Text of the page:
How bout that she will go into a herd of cows with absolute passion, and LOVES to chase them, then the next week she is poking her shoulder out and trying to avoid going into the herd? Yea, I get frustrated.

It doesn’t mean I will give up. She keeps me on my toes. Just when I get over confidant, she will try a new trick that brings me back to reality that she is a living, breathing, thinking, conniving creature, not a robot.

I love her individuality, and have NEVER come across a horse like her.

She has taught me that it doesnt matter what people think, because riding her in a crowd, I am prepared that she may bolt or buck, and there is no way in hell I am going to look pretty riding her, so its best to give up on any sort of pretense that I may actually look like I ride good: sure enough, if I do think "hey, look how good we look" she will poke her shoulder out and bolt halfway across the arena, there is no way to recover your dignity if your hauling back on your reins and kicking like a crazed woman trying to get that shoulder back, or (God forbid) eating a mouthful of dirt, so, I have learned to accept that.

Thankfully, I have not come off her in public yet, but it is just a matter of time. I am prepared to leave my pride at home when I go to events with Jazz and to just enjoy it.

I have had to revise my goals a bit. The dream of riding bareback and being "one with my horse" like Stacey Westfall is not to likely to happen with Jazz. Maybe once she is 30 years old, but not anytime in the near future.

So, my goals now are to continue with her training and hopefully have her consistent. My immediate goal is to do this season of cattle penning with her, and then start doing time only's in barrels next year.

I have purchased a yearling that I will transfer the Stacey Westfall dream to, and already I can tell he is NOT another Jazz. I don’t want Jazz to every lose all of her 'tude, because its what makes her Jazz, and why I love her.


  1. While I can understand wanting to make (and keep) a connection with a horse--and I applaud you for your tenacity with Jazz--I beg you to keep your insurance premiums paid up and always, ALWAYS, wear a helmet and a vest (one of those eventers vests available from many catalogs).

    I am the same way about horses--I bought this one, it's MINE. I have a TB that reared up and flipped over twice. Never with anyone on his back and never with anyone behind him--he KNOWS about space and not hurting his peeps.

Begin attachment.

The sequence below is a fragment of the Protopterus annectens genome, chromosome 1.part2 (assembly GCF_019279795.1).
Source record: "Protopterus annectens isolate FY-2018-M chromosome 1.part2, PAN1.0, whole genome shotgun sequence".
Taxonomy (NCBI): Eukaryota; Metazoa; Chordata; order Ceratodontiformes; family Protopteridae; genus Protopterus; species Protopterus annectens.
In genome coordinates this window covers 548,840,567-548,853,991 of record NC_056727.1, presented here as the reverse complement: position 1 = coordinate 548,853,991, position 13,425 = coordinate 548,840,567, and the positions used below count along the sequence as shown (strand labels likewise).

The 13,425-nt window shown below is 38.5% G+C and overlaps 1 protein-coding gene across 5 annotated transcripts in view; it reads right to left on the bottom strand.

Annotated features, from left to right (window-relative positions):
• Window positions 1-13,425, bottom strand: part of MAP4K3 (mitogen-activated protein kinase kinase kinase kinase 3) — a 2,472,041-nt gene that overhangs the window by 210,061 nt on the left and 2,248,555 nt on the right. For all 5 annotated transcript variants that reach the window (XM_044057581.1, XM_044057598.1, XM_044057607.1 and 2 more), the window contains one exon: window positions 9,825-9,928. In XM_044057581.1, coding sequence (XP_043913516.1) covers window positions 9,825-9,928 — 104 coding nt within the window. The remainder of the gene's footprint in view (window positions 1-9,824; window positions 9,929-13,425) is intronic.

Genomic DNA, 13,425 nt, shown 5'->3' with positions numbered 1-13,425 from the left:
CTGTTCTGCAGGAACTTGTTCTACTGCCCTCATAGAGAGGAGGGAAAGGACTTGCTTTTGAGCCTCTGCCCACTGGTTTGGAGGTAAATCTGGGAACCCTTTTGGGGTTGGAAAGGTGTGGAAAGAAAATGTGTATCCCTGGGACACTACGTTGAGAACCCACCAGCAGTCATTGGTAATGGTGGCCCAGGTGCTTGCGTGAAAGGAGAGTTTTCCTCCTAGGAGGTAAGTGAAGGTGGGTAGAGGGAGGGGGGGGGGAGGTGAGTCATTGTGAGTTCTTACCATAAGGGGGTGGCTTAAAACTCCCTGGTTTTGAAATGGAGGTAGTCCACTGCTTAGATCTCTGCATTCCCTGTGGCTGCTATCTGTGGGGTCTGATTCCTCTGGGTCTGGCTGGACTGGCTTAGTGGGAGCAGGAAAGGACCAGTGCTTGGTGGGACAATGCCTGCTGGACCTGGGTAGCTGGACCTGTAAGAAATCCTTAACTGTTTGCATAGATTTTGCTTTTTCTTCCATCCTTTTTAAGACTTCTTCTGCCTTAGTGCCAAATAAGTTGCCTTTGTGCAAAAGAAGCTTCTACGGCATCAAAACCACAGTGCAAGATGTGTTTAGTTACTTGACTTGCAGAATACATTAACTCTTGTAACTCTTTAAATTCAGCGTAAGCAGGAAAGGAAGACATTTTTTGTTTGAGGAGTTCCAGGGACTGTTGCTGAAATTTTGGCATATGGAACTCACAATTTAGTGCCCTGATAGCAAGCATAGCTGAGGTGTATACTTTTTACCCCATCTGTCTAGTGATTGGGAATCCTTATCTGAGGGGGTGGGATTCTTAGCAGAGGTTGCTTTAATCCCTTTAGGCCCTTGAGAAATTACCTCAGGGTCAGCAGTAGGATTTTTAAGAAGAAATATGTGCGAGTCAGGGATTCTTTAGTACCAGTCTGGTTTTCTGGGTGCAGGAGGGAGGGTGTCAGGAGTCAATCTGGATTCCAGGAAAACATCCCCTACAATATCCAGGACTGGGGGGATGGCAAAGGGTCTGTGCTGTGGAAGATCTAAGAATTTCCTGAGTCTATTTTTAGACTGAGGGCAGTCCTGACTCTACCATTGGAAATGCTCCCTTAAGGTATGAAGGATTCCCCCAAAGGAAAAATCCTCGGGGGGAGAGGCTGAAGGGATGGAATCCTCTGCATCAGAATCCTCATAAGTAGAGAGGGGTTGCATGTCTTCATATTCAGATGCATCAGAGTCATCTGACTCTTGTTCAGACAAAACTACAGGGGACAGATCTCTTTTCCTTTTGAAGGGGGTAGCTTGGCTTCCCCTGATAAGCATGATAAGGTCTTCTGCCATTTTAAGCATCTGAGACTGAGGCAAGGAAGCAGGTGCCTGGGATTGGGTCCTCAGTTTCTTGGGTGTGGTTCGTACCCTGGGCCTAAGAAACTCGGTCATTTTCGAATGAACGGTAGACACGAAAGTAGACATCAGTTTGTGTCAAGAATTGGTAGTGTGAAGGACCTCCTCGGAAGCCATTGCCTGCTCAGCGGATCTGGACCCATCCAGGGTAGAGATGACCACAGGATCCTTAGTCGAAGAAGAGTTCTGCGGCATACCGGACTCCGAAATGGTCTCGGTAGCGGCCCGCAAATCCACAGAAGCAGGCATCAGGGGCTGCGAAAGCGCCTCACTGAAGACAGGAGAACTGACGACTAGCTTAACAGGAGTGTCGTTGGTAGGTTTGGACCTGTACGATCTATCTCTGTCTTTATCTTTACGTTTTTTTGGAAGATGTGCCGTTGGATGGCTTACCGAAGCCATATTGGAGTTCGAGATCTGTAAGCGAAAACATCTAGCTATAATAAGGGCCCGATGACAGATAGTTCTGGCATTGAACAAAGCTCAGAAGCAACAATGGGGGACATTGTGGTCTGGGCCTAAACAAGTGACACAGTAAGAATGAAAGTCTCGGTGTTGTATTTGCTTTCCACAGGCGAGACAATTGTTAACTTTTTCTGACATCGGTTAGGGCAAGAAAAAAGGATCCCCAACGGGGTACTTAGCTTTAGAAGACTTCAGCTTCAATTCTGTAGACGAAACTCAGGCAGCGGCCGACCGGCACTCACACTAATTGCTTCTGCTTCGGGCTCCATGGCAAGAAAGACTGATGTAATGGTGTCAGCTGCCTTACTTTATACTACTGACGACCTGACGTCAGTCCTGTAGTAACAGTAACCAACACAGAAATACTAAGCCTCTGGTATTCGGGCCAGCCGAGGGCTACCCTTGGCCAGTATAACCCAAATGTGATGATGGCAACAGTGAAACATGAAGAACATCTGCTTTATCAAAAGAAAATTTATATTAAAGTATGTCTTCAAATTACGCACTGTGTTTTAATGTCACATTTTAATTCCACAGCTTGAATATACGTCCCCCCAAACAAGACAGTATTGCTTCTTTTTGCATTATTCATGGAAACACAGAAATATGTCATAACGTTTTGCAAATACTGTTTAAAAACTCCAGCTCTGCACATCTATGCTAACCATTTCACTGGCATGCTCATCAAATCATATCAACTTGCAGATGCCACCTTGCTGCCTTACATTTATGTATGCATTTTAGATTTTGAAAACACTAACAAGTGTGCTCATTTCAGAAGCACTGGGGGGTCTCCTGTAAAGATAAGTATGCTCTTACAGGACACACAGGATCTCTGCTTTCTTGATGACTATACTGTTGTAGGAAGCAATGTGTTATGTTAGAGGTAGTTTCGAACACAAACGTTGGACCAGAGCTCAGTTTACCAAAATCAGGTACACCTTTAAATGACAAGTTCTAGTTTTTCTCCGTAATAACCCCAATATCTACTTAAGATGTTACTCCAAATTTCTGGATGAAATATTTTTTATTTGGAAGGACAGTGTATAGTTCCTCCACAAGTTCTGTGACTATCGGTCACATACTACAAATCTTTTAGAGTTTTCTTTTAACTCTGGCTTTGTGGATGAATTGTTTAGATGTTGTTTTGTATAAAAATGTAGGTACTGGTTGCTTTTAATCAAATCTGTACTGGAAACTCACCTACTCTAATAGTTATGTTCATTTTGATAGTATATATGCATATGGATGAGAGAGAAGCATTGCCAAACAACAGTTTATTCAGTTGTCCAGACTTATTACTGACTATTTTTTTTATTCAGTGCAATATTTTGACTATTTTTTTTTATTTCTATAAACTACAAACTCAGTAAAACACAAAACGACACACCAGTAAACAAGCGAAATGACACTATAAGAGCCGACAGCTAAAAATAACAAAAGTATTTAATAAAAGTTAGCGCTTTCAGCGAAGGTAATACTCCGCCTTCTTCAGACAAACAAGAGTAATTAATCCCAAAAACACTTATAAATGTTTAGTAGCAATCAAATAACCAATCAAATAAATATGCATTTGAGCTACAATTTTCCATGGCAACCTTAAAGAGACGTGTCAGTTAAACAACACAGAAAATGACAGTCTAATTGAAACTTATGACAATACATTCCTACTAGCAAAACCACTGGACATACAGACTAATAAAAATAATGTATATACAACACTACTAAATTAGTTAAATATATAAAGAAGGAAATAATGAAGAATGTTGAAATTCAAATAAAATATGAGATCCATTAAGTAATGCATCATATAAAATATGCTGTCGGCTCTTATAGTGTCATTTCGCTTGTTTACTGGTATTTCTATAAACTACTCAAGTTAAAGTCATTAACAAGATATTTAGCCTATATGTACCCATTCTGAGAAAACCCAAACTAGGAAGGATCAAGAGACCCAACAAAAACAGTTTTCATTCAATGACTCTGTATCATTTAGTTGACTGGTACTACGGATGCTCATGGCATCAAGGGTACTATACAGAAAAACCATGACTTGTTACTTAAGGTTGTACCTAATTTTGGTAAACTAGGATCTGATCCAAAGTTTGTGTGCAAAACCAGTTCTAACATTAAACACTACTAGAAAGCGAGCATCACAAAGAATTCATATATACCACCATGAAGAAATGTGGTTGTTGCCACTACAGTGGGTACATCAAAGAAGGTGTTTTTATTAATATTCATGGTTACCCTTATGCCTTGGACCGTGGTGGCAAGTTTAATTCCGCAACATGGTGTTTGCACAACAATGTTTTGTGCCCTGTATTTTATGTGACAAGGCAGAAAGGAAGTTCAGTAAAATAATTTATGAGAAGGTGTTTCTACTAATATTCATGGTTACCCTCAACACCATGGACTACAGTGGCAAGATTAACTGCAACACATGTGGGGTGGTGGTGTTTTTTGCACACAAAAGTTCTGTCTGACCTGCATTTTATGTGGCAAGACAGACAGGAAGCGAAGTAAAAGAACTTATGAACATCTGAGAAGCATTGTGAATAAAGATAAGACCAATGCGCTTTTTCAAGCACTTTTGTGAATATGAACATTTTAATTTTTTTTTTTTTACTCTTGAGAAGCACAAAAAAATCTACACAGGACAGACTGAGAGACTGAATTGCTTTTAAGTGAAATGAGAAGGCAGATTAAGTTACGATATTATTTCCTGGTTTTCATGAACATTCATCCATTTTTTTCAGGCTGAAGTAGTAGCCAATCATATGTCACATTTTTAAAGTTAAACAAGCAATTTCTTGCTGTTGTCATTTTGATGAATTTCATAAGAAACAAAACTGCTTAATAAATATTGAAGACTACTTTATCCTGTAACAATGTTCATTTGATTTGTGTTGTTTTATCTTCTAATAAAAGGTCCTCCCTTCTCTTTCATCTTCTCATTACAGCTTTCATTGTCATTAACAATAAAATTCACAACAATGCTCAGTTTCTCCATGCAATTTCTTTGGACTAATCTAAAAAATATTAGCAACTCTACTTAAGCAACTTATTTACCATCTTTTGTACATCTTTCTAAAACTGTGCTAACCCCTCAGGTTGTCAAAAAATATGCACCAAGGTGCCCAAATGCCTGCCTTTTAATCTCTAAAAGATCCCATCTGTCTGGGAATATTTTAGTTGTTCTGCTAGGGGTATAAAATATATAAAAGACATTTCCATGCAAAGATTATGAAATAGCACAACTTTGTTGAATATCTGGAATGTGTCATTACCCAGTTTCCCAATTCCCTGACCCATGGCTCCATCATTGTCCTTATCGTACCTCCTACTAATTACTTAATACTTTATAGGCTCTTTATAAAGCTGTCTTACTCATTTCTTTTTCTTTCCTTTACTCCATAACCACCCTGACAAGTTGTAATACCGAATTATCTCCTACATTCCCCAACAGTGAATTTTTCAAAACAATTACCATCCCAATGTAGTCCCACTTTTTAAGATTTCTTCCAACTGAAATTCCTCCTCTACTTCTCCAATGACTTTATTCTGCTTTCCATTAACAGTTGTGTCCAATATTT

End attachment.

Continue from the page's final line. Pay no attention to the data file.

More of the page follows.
Normally a horse that goes up (never mind the "and over" part) would be down the road. It's "four on the floor" in my family, end of discussion.

    But because this fellow is so good otherwise, and because I figured there had to be a good reason for this rearing to take place, I kept looking for what it was the set him off.

    I discovered it is "rushing." Putting him in situations where he isn't sure what is coming next and not giving him time to see and settle. He freezes, stops breathing, and as soon as he feels pressure on his head from the halter or bridle, up he goes.

    I've learned that I stand to his side, get his attention and "bark" the magic words, "You come FORWARD." He sort of "blinks" (I call it "coming to") and takes a breath, and I lead him forward. I do not PULL him forward. I stand beside him and we WALK.

    Good luck with your mission--actually missions since you have a yearling now--but don't take any chances. Helmet, vest, and medical insurance. And not necessarily in that order.

  2. Deja vu? Wasn't this one posted a couple of months ago?

  3. Maybe Cassandra, I have screwed up back-logs of stories and am old, doddering and week should be a new day.

  4. HEHE..yup, Mugs, you already posted this one. and soooo much has changed since I wrote that! We have competed and won a 1st and 3rd fast go in team penning..

    A little update though. My cutting bred mare has reached almost 16hh!!!! WTH?????

  5. Oh well, pack me off to the funny farm. I thought I had straightened out my archives. Obviously there will be a rerun once in a while.